Richard Florida is a co-founder and editor at large of CityLab and a senior editor at The Atlantic. He is a university professor in the University of Toronto’s School of Cities and Rotman School of Management, and a distinguished fellow at New York University’s Schack Institute of Real Estate.
For now, U.S. cities lead in attracting global talent, but cities across the world are coming on strong.
Talent is the key factor in economic development and increasingly clusters in and around great cities. That’s the main message of the new book, The Gift of Global Talent: How Migration Shapes Business, Economy & Society, by the economist William Kerr of Harvard Business School. (I liked the book so much, I blurbed it.)
While the key to America’s innovation and economic growth has long rested on its ability to attract the best and the brightest, cities across the world have caught on and are catching up. I spoke to Kerr by phone recently about his research on global talent flows, and what it means for cities in the United States and around the world. Our conversation has been lightly edited for clarity and flow.
Why is global talent a gift to the world?
Global talent is a gift because the more we can match people with the opportunities they're passionate about, cultivate their creativity with education and training, and then put them to practice; the more opportunity there is for everybody.
Our capacity to place people where they can best utilize and harness their talents and work to develop them is very powerful. The more we're able to enable people to cluster together, the more powerful their work overall can become. For the United States in particular, this has been a very powerful gift. The book documents the enormously lopsided nature of our country’s talent inflows and some of the economic and societal implications and consequences.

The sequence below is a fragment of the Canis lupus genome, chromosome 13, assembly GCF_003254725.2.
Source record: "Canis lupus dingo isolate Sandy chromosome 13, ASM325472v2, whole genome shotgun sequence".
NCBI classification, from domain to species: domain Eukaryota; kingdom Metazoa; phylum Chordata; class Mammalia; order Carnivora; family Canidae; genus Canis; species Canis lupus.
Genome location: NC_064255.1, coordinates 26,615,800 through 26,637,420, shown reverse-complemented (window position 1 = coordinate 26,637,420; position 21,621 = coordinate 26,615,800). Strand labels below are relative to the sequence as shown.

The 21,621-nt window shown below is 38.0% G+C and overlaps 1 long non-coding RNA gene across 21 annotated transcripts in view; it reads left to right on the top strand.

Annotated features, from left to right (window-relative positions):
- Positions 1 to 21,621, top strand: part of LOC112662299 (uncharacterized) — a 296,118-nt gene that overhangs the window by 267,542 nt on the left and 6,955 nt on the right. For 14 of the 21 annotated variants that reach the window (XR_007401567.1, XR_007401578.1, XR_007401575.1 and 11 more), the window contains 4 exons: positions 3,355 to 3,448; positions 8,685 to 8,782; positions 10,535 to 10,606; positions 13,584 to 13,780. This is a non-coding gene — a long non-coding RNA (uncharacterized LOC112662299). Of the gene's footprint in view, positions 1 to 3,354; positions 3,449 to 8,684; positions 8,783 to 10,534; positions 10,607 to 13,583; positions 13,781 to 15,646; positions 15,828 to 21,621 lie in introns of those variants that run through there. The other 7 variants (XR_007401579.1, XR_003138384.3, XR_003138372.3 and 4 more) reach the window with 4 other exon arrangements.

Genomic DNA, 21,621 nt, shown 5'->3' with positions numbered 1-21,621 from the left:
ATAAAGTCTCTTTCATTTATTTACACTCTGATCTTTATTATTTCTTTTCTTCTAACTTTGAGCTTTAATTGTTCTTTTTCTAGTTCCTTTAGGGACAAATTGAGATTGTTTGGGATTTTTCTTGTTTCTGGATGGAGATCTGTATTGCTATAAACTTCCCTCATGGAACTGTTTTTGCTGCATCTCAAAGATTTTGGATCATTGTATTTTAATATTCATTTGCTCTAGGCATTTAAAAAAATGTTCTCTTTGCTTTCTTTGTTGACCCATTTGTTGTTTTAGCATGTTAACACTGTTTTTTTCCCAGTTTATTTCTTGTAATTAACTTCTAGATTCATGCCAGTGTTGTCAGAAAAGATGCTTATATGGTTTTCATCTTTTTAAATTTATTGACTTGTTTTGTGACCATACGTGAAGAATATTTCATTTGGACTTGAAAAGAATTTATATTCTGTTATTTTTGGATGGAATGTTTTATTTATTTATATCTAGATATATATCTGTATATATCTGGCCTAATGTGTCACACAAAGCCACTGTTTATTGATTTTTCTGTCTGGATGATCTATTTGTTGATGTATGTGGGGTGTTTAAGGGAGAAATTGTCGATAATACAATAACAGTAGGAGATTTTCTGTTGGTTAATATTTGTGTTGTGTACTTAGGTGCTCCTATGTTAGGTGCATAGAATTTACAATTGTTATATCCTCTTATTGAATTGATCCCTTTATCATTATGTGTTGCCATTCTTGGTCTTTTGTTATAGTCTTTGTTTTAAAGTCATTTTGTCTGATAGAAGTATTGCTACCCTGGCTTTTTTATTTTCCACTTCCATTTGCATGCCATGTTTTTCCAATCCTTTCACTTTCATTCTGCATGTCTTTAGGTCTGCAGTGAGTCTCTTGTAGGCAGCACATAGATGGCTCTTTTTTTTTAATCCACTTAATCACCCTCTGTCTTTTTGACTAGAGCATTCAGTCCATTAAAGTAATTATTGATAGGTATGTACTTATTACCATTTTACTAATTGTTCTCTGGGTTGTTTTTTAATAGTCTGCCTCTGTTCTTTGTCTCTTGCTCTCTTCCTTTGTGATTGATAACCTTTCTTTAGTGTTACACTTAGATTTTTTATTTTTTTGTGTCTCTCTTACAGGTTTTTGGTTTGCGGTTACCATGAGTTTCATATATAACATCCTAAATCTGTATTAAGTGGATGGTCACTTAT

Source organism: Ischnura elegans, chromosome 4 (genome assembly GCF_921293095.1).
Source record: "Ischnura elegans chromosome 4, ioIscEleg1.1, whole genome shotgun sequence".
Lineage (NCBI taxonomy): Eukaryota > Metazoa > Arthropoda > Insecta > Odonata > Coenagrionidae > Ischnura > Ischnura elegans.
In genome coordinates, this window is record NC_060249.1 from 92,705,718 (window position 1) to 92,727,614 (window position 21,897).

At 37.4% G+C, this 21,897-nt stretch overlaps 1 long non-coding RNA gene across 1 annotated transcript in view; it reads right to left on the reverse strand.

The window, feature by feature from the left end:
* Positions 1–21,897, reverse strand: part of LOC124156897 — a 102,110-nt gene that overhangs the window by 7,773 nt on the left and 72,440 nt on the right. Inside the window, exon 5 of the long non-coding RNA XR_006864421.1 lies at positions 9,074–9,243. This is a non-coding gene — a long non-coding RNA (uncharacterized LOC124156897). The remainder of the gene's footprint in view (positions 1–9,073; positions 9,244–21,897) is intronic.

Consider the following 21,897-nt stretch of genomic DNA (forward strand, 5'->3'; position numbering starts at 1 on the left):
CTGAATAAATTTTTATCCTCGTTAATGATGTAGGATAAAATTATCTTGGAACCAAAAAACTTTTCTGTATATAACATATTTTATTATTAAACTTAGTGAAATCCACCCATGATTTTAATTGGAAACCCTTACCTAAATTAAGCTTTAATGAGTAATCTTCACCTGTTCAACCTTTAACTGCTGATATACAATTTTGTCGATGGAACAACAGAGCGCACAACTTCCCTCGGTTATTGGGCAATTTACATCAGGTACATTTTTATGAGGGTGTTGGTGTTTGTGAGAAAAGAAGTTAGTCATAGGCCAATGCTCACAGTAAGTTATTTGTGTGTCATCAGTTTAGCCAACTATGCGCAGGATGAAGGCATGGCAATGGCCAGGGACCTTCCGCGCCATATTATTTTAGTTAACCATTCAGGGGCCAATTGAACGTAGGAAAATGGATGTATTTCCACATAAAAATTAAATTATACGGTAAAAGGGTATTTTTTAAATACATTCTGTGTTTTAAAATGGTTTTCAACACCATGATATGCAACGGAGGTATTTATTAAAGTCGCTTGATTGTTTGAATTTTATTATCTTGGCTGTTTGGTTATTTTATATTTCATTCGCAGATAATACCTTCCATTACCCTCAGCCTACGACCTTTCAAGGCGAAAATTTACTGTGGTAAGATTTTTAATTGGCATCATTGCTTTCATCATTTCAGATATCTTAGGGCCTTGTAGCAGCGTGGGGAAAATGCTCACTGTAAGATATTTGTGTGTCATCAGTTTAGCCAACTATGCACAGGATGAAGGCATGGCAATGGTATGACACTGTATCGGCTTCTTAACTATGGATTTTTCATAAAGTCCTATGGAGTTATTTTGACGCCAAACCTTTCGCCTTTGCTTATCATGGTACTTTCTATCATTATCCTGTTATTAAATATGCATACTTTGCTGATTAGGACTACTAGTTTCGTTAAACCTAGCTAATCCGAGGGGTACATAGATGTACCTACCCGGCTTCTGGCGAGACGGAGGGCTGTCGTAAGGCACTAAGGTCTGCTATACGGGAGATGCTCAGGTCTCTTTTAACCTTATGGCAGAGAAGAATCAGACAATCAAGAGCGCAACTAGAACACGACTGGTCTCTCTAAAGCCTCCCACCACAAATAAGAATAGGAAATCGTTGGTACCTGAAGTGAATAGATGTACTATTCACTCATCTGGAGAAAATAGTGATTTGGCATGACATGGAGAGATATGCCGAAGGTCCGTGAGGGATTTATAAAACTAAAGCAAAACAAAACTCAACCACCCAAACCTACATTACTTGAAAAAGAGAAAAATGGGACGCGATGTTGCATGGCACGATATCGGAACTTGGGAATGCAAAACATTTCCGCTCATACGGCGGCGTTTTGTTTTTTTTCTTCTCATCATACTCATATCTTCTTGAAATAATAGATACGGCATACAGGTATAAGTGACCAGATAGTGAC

How do you define talent?
The book looks at everything from Nobel Prize winners, college educated workforces, to the students in classrooms. I can’t say that any one of those definitions is perfect.
You write that America’s preeminence in attracting talent is in jeopardy. Why is that?
U.S. immigration policy has not been an advantage for us. You don't have to be an economist or a business executive to look at the H1-B lottery and say, “This is not the best way that we could do it.” We've had a policy environment that has been stuck for more than a decade in the existing structure—small changes here and there, but nothing to really enhance the system. It's not that the United States has received this special gift of talent because of its immigration policy, it's more in spite of it.
The second part is, we've often been a first choice for where people want to go, but a lot of other countries are catching up or offering opportunities surpassing those in the U.S. Not that global development is a bad thing, but it does mean that we shouldn’t take special positions for granted. The combination of both our difficult policy environment and the improvements of other countries means that we find ourselves in a position that's much tighter than before.
Many blame the Trump administration for setting America back in the competition for global talent. How has it threatened incoming talent?
The bigger challenge that President Trump has brought in is just a lot of uncertainty as to what the future holds. When we think about investment, uncertainty is not your friend. A lot of migration is developed around people's expectations of the future, like deciding which university they want to attend. My wife was H1-B and then got a green card, and then became a citizen. We've been through the various stages; U.S. immigration policy is definitely not user-friendly. Unfortunately, with the rhetoric and other actions of the administration, from the travel ban and similar, there's been a lot of uncertainty. It makes me very worried that it will have an even bigger effect than whatever policy changes might've come about.